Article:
all lay down under'it, so that we could not perceive what was passing around us. We then proposed to inscribe upon a board an account of our adventures, to write all our names at the bottom of the narrative, and fasten it to the upper part of the mast, in the hope that it would reach the government and our families."

Two hours had been passed in this state of hopeless supineness, when one of the crew quitted the tent, to go to the front of the raft. He had scarcely put his head out of the tent, when he uttered a loud cry, looked back on his companions, and stretching out his hands to the sea, almost inarticulately exclaimed, “We are saved! see! the brig is close upon us !” All rushed out, with beating hearts, to enjoy this delightful sight; and when they were convinced of the truth of the fact, nbrace

h other with the wildest transports, and shed tears of joy. It was, indeed, the Argus brig, which was not more than half a league distant, and which was bearing down upon them with a press of sail. She soon came alongside, and “her crew, ranged on the deck, or in the shrouds, showed, by waving their hats and handkerchiefs, the pleasure they felt at coming to the assistance of their unhappy countrymen.” In a few minutes the shipwrecked sufferers were conveyed on board the vessel, where they met with that kindness and assistance which were necessary to men in their exhausted state. Of the fifteen, however, who were taken from the raft, the sad remnant of one hundred and fifty persons, only eleven survived.

It is now necessary to show what was the fate of that part of the crew of the Medusa which was embarked in the boats. Two of the boats reached the Senegal, with comparatively small difficulty. The other four were not equally fortunate. By the winds and currents they were carried to a considerable distance from the point which was their destined port. They were driven on various parts of the coast, some at not less than eighty or ninety leagues from the Isle of St. Louis, and the men who were on board of them were exposed to the most dreadful fatigues and privations in crossing the burning desert of Zaara, a journey which one of the parties was sixteen days in performing. Their sufferings, however, great as they were, were not to be com

pared with those of the wretched victims whom they had abandoned, on the raft, to the mercy of the waves.

It has been already mentioned, that seventeen persons were left on board of the Medusa. The vessel had, it is true, struck, and nearly filled with water; but, as she was lying on a bank, she did not sink, and, consequently, while she held' together, those who were on board of her were safe. As soon as the boats and the raft had quitted the Medusa, these seventeen men exerted themselves in collecting whatever articles of provision they could find; and they thus obtained a sufficient quantity of brandy, wine, biscuit, and bacon, to subsist them for a length of time. For forty-two days they remained peaceably on the wreck, hoping that assistance would arrive. Twelve of them then committed themselves to the winds and waves on a small raft, and were unfortunately lost. The fragments of their frail conveyance were found on the coast of the desert of Zaara. A single sailor, shortly after, madly attempted to reach the shore on a chicken-coop, and perished within half a cable's length of the wreck. Vf the four who remained, one died in a few days. The three who were left, instead of clinging closer to each other, seemed to be inspired by the same fatal spirit that produced such horrible effects on the first of the rafts." These unhappy men occupied each a separate place, and never left it but to fetch provisions, which, in the last days, consisted only of a little brandy, tallow, and salt pork. When they met, they ran upon each other, brandishing their knives. As long as the wine had lasted, with the other provisions, they had kept up their strength perfectly well; but as soon as they had only brandy to drink, they grew weaker every day.” Their increased ferocity may also, in a great measure, be attributed to the malignant effect of the spirits. At length, when they had been fifty-two days in this situation, and when it was impossible for them to live more than forty-eight hours longer, they were saved by a vessel from Senegal, which had been despatched to endeavour to recover from the Medusa some money and valuable effects, and which had been twice driven back, by contrary winds, after having performed a part of her voyage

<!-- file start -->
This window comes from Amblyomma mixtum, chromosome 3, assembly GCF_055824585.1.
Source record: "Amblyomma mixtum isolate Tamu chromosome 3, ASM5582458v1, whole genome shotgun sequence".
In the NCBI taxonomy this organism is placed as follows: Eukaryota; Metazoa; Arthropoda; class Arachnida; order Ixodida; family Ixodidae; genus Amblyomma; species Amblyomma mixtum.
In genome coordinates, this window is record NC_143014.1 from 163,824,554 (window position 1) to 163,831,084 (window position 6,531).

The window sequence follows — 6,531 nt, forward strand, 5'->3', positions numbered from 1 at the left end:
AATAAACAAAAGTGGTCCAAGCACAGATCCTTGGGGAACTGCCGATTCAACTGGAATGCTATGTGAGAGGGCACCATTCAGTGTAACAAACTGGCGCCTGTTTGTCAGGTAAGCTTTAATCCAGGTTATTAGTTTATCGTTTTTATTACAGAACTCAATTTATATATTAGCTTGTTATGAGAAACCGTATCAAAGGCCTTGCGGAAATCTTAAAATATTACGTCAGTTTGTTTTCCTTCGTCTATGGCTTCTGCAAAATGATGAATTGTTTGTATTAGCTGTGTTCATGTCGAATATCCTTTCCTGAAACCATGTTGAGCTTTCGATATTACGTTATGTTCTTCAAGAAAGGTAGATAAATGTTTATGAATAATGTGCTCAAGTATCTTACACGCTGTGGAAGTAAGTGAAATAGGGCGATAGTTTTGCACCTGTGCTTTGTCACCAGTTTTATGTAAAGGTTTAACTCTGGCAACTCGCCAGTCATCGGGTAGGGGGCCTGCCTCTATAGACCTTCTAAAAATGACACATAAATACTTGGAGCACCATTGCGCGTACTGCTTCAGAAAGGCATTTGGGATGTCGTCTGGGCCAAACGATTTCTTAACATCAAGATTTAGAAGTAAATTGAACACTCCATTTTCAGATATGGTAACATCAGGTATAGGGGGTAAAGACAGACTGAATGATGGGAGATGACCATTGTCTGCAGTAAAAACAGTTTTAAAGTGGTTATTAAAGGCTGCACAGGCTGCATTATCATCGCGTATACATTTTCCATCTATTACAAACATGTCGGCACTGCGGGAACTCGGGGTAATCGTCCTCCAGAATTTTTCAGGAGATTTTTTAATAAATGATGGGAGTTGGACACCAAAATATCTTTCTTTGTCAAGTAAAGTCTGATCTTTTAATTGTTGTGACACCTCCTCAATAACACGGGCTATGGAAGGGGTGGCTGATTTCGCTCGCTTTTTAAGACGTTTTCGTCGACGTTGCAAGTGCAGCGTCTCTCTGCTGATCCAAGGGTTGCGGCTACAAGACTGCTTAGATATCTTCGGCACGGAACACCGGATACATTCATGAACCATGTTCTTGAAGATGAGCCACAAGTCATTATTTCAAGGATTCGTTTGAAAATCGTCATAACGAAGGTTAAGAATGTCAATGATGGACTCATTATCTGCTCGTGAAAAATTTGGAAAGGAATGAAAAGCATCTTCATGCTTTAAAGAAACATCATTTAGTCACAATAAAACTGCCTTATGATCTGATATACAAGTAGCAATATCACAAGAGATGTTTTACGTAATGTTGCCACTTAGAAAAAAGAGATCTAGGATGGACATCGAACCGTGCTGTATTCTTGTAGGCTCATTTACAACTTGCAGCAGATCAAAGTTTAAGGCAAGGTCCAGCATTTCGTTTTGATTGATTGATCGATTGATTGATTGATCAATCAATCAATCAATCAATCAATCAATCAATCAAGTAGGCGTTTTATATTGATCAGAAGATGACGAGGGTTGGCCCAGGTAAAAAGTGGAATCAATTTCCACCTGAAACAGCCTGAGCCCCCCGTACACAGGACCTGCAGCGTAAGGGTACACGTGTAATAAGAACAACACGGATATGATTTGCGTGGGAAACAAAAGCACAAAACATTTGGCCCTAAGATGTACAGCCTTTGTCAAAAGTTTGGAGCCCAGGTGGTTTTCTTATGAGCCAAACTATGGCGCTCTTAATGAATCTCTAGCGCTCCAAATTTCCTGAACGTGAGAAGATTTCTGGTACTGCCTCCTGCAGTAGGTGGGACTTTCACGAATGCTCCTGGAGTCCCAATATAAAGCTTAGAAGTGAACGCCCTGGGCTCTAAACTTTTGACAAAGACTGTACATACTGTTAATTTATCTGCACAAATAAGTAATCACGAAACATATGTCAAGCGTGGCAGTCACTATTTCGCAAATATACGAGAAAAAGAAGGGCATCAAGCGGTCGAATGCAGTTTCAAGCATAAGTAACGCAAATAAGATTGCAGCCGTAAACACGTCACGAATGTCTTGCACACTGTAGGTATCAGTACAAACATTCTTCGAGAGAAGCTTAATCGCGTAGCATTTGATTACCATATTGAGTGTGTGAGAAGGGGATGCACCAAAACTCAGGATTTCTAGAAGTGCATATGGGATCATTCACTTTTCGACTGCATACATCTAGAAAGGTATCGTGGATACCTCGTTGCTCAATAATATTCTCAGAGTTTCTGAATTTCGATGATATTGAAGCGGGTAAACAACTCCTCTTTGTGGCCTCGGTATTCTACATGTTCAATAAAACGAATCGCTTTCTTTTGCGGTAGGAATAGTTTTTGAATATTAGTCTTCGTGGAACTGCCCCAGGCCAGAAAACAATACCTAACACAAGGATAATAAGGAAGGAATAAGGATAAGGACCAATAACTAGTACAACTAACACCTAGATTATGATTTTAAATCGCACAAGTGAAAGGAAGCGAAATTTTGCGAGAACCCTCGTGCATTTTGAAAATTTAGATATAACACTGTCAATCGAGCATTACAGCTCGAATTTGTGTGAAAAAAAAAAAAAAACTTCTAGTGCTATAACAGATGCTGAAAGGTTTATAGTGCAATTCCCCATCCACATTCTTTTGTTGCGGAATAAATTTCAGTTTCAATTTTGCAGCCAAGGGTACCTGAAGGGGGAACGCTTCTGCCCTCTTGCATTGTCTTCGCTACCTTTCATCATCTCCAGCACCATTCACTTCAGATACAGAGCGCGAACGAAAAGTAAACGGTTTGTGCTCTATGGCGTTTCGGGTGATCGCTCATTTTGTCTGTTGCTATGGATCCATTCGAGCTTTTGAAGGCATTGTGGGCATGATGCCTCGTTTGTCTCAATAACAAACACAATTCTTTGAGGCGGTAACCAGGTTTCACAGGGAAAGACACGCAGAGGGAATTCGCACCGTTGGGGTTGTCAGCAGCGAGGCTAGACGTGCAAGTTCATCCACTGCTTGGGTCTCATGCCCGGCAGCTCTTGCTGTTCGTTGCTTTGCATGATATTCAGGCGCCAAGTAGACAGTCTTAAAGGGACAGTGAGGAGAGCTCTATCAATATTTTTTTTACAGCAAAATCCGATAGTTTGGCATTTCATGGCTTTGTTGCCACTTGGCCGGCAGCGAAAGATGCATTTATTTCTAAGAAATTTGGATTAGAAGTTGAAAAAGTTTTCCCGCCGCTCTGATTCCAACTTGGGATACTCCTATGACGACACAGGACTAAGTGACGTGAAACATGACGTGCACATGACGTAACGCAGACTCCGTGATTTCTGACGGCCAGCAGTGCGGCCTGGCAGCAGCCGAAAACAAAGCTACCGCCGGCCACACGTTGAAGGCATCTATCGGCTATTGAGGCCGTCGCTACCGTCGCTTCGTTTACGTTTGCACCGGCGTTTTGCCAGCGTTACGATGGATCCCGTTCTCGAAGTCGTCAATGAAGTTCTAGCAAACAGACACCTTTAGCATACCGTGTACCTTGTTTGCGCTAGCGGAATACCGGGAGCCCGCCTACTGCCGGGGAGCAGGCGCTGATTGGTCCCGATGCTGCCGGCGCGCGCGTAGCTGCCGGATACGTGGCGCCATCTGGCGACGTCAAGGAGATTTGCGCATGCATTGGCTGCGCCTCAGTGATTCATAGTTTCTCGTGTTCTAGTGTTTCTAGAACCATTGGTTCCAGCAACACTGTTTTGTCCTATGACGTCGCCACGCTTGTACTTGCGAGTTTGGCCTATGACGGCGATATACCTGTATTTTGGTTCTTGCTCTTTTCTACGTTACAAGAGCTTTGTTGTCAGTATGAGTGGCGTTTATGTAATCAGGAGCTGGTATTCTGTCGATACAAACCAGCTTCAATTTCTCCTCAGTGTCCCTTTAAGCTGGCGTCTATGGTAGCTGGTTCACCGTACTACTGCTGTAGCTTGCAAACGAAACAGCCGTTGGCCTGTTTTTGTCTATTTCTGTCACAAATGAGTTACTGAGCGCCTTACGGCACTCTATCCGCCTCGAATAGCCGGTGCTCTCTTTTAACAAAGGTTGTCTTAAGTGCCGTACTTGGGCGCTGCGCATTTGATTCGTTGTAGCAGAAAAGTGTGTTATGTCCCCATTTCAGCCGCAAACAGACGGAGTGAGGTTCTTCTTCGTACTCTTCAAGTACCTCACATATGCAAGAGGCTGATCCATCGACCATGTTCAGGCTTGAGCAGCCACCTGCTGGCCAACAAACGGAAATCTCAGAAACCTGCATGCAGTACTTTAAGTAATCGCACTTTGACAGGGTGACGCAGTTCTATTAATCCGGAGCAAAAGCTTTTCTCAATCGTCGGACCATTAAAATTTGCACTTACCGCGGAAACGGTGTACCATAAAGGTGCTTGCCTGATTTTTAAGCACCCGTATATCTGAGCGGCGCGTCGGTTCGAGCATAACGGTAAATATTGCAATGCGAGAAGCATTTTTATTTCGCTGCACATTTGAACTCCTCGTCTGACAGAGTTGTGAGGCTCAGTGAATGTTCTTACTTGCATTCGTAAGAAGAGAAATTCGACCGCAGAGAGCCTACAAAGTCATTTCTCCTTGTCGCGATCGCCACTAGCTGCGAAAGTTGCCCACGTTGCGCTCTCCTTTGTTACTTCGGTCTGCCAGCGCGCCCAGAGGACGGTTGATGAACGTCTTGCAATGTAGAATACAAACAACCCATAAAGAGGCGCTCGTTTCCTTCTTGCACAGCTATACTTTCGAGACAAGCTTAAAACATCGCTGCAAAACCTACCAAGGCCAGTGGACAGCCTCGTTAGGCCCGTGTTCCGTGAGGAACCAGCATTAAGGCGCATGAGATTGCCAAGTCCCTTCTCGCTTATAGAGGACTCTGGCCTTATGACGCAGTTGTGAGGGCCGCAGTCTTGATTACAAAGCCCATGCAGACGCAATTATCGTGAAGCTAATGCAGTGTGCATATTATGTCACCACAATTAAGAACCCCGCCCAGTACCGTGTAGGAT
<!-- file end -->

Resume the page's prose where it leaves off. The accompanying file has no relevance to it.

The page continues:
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" HE faded, and so calm and meek,
So softly worn, so sweetly weak,
So tearless yet so tender-kind,
And grieved for those he left behind;
With all the while a cheek whose bloom
Was as a mockery of the tomb;
Whose tints as gently sunk away,
As a departing rainbow's ray.--.
An eye of most transparent light,
That almost made the dungeon bright;
And not a word of murmur---not
A groan o'er his untimely lot,---
A little talk of better days,
A little hope my own to raise,
For I was sunk in silence --lost
In this last loss, of all the most;
And then the sighs he would suppress,
Of fainting nature's feebleness,
More slowly drawn, grew less and less :
I listened, but I could not hear--

I called, for I was wild with fear;
I knew 'twas hopeless, but my dread
Would not be thus admonished; the
I called, and thought I heard a sound-
I burst my chain with one strong bound,
And rushed to him: I found him not,
I only lived in this black spot,
I only lived, I only drew
The accursed breath of dungeon dew;
The last---the sole---the dearest link,
Between me and the eternal brink,
Which bound me to my failing race,
Was broken in this fatal place!"

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